Precision Medicine Trial Matches Mutations to Treatment

November 9, 2017

A precision medicine clinical trial based on genomic abnormalities has screened nearly 6,000 patients in just under 2 years and matched 18% of tumors screened with a genetic mutation to one of 30 treatment arms.

A precision medicine clinical trial based on genomic abnormalities has screened nearly 6,000 patients in just under 2 years and matched 18% of tumors screened with a genetic mutation to one of 30 treatment arms.

The National Cancer Institute (NCI) Molecular Analysis for Therapy Choice (MATCH) clinical trial is designed “to explore signals of treating patients based on their molecular aberration regardless of histology of their tumor. If 25% or more of the patients with a given mutation that matches them to a specific treatment arm respond to the treatment, it would mean that the particular treatment-mutation combination is worthy of further study in a larger phase II clinical trial,” said lead author Alice P. Chen, MD, head of the Early Clinical Trials Development program in the Division of Cancer Treatment and Diagnosis at the NCI in Bethesda, Maryland.

Chen presented the details of the study at a press briefing at the AACR-NCI-EORTC International Conference on Molecular Targets and Cancer Therapeutics, held October 26–30 in Philadelphia.

The rapid screening “far exceeded our expectations and likely reflects the broad interest in the promise of genomics and the study design of NCI-MATCH,” said Chen. As of mid-July 5,963 tumor samples from adult patients with a wide range of cancer types at more than 1,100 clinical sites around the United States had been screened using next-generation sequencing at one of four central gene-sequencing laboratories.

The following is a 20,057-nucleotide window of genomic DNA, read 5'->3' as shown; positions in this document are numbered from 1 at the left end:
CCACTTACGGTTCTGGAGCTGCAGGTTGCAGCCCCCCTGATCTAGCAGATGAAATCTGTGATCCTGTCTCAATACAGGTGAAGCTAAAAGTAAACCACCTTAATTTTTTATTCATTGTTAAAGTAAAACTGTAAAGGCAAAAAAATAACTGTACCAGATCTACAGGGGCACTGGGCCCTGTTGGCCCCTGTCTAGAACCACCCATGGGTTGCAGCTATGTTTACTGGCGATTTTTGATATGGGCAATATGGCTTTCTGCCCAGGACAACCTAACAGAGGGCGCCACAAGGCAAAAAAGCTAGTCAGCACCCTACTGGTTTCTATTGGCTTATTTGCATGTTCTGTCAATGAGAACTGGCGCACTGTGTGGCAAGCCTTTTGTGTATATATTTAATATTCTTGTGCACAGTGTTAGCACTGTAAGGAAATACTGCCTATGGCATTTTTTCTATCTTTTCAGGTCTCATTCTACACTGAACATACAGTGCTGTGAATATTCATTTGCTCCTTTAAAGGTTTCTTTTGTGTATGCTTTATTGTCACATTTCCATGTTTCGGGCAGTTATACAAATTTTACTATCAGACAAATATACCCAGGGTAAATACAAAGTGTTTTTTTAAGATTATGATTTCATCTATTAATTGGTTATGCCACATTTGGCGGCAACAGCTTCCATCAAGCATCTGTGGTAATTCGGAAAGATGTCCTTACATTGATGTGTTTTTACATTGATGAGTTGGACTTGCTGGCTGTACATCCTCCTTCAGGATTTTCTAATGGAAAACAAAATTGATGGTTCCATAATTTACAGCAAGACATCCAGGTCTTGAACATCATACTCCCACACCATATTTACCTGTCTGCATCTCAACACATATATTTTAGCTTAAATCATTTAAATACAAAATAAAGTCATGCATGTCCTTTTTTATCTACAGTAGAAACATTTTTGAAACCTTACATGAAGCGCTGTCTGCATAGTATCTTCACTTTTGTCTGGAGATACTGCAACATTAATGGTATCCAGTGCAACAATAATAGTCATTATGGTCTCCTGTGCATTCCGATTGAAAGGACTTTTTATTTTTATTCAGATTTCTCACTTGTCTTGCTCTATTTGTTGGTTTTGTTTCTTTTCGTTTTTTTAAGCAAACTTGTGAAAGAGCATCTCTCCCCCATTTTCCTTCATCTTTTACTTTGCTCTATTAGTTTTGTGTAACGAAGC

“When we opened the trial, we thought we would be flooded with common tumors,” she said. However, the most common types of cancer accounted for just 38.2% of the cancers screened, including colorectum (15.4%), breast (12.8%), lung (7.4%), and prostate (2.6%); 61.8% have less common tumors.

The sequencing assay successfully yielded a result 93% of the time, which is well above the industry average of about 80%, said Chen.

A total of 18% of the tumors successfully sequenced harbored a mutation that matched the patient to treatment. Of these 998 patients, 69% enrolled in the treatment arm to which they were matched. Eight of the treatment arms have reached the minimum patient accrual goal of 35, and some of these have been expanded to allow for accrual of up to 70 patients.

The prevalence of each arm’s mutation varied substantially, with one mutation observed in as many as 3.47% to zero patients who were screened. As a result of the low prevalence rate of some of the mutations, some of the treatment arms did not accrue 35 patients. “We know we need a broader way to reach those with rare variances,” said Chen.

The main limitations of the study are the relatively small sample size for each treatment arm and the patients referred to the trial tend to be heavily pretreated, making broad applicability limited.

If there is a signal in a heavily pretreated population, it suggests potentially exciting activity for the agent that can then be followed up on in additional trials that target the responding population. “We can explore histologies in a broad sense to look for signals, and then provide the genomics of these histologies,” she said.

The NCI-MATCH trial will expand to another eight arms through early next year, and a pediatric MATCH trial is now open.